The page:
17-23 August
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Jacob’s changing the black narrative

SELWYN JACOB, then ten or 11, sat in the theatre and saw what he did not want to see on the screen. It is knowing what he did not want to see, which led him to changing the narratives of immigrants and black-Canadians.
The Trinidadian- born, award-winning Canadian documentary film-maker’s work with Mina Shum on The Ninth Floor has changed how the world viewed the six Caribbean students who mounted a protest against institutional racism at the Sir George Williams University, Canada, in the late 1960s.

Jacob produced the film and reframed the perspective surrounding the events which led to Caribbean students, Trinidadians among them, being deported from Canada and damage to the university’s computer centre.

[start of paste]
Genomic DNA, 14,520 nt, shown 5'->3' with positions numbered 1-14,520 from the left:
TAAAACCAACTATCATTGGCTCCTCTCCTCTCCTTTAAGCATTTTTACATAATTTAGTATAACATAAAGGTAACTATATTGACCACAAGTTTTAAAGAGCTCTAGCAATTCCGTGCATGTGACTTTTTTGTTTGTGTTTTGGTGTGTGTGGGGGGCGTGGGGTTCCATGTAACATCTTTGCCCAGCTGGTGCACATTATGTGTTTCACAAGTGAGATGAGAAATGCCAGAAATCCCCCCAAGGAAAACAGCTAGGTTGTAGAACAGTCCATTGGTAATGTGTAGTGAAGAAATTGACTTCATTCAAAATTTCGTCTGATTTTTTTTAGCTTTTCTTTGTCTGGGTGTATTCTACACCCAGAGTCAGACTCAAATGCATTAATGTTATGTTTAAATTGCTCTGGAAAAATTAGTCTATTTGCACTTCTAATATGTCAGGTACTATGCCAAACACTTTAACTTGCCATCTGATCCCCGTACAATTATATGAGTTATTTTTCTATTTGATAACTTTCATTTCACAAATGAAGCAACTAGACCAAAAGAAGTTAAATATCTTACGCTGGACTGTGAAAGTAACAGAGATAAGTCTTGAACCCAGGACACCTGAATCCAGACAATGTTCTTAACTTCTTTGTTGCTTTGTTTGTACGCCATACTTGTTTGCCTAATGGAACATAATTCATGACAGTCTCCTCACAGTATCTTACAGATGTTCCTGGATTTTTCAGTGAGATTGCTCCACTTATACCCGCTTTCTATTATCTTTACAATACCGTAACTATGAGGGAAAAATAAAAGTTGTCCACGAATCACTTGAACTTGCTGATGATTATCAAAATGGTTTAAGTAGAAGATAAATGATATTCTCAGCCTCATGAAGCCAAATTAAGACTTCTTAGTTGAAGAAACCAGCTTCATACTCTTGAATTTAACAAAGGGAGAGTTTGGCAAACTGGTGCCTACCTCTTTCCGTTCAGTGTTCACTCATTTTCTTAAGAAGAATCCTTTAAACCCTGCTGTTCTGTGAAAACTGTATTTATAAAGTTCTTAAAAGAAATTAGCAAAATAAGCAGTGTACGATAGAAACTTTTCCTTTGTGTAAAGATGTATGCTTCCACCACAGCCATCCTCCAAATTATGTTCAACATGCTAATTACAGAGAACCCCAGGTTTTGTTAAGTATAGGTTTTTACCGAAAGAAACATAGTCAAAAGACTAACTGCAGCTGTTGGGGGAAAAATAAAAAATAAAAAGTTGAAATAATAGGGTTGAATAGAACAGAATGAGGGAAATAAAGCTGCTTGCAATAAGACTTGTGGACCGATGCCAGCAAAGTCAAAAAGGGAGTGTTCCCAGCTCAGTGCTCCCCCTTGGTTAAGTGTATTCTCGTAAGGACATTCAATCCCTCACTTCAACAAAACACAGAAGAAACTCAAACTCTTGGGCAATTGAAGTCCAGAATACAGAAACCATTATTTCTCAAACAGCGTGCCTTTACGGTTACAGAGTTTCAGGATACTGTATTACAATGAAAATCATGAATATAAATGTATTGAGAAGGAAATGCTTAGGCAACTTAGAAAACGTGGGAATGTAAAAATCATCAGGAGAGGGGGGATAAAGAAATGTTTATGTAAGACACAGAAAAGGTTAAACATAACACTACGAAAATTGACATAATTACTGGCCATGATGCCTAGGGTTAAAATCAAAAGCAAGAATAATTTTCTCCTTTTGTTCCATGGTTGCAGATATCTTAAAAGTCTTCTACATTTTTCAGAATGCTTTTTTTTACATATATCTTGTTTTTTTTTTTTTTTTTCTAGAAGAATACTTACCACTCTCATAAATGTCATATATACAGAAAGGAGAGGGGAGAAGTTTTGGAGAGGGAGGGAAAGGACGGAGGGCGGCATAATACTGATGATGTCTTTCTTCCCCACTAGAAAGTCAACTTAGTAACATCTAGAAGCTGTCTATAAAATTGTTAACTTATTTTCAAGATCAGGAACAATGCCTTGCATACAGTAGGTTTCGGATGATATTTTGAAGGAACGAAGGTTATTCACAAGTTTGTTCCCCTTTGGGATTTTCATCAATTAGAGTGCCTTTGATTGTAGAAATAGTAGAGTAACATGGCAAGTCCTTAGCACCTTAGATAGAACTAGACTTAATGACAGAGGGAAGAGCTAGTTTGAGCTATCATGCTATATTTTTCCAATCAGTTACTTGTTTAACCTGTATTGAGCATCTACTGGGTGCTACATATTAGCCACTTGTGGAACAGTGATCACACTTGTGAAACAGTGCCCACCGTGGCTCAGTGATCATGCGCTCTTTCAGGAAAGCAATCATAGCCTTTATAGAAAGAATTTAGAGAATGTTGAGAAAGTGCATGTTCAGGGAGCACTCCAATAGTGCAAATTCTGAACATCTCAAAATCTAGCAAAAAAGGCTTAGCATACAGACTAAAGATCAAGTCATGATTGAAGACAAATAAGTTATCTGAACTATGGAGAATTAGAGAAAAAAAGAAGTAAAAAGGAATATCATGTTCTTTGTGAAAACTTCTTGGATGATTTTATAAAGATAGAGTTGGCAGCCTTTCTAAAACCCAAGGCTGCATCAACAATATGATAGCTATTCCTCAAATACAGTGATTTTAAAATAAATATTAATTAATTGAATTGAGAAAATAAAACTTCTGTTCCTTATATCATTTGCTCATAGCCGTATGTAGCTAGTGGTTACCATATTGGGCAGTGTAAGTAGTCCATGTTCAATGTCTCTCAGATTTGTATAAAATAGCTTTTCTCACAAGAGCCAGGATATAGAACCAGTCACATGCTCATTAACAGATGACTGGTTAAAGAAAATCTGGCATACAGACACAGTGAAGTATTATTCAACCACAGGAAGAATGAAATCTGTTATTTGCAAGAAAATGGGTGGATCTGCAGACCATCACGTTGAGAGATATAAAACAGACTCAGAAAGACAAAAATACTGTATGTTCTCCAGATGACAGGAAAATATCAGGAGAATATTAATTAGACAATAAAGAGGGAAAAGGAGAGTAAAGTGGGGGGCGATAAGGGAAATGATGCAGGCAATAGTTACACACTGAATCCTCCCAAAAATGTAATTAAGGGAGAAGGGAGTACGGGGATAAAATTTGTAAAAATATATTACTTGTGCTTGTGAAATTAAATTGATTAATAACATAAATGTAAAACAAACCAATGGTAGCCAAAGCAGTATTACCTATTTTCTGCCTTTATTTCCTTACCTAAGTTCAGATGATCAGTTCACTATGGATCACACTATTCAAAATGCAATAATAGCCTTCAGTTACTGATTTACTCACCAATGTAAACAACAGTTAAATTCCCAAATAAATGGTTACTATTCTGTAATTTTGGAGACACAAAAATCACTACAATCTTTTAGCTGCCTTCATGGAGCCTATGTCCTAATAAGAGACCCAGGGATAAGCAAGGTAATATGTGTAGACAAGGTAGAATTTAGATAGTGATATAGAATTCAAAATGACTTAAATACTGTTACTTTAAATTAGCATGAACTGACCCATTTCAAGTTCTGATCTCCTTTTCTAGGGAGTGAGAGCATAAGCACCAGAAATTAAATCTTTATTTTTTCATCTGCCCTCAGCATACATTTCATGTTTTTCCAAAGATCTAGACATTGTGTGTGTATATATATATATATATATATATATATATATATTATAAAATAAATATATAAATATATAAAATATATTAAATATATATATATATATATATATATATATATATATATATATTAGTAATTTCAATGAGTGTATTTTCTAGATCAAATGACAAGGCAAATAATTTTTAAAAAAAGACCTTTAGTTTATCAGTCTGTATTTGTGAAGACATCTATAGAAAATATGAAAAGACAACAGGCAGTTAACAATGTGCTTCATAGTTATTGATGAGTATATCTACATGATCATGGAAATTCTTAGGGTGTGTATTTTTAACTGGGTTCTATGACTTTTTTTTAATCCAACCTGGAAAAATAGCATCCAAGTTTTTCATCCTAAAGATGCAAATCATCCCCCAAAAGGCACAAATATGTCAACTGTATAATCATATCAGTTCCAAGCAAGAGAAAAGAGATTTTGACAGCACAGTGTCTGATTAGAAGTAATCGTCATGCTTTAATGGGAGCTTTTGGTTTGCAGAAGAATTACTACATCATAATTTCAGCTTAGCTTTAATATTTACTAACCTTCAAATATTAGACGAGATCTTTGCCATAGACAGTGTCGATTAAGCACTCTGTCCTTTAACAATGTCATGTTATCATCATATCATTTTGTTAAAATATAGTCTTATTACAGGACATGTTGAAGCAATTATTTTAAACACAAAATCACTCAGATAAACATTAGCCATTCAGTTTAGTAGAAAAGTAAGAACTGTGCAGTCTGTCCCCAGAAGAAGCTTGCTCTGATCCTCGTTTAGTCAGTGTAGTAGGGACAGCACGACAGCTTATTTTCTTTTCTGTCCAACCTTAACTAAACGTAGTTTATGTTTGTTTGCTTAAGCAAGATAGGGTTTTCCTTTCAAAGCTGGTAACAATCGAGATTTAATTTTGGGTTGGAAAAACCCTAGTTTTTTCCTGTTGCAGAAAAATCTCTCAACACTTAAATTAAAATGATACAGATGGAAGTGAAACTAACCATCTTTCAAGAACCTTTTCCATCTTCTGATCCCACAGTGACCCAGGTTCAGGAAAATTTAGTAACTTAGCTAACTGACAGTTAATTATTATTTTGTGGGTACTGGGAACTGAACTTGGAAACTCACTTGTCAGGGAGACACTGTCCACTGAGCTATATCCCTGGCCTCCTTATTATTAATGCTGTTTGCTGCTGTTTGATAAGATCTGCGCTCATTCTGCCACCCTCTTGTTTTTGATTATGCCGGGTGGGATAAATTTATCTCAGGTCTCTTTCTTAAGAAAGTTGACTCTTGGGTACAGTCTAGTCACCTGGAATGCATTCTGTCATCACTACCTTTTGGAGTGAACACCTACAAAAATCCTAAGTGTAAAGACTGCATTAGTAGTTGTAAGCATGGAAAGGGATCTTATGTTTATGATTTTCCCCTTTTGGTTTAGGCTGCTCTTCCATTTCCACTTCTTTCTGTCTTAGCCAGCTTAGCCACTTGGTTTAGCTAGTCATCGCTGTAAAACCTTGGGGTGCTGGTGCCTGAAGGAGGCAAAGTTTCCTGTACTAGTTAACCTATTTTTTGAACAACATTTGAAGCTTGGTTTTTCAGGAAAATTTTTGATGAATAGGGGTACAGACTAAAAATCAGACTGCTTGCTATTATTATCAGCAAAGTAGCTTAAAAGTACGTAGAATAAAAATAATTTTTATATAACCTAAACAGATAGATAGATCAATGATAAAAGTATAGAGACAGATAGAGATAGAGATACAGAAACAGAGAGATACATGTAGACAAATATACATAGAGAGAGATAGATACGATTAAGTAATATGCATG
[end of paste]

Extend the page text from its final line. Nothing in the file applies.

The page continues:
But if Jacob’s story is known, one would know that he has always sought to change perceptions.

In telling Newsday how he got into film-making, Jacob said: “I think it must have been when I was about ten or 11. I remember going to a movie theatre in Trinidad and I saw the movies of the day. As a matter of fact, they gave charitable showings like Joan of Arc and the teachers would take the entire school out. On Saturdays there were matinees and some of the schools would go. I must have seen one of the pictures and I looked at the movie and I looked at how the Africans were depicted in those movies. They looked to me as though they were silly. They came across as a caricature…I kept thinking if I were making a movie and setting it in Trinidad and they [would] see people the way that I would [see them], not behaving like buffoons.

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Jacob’s changing the black narrative

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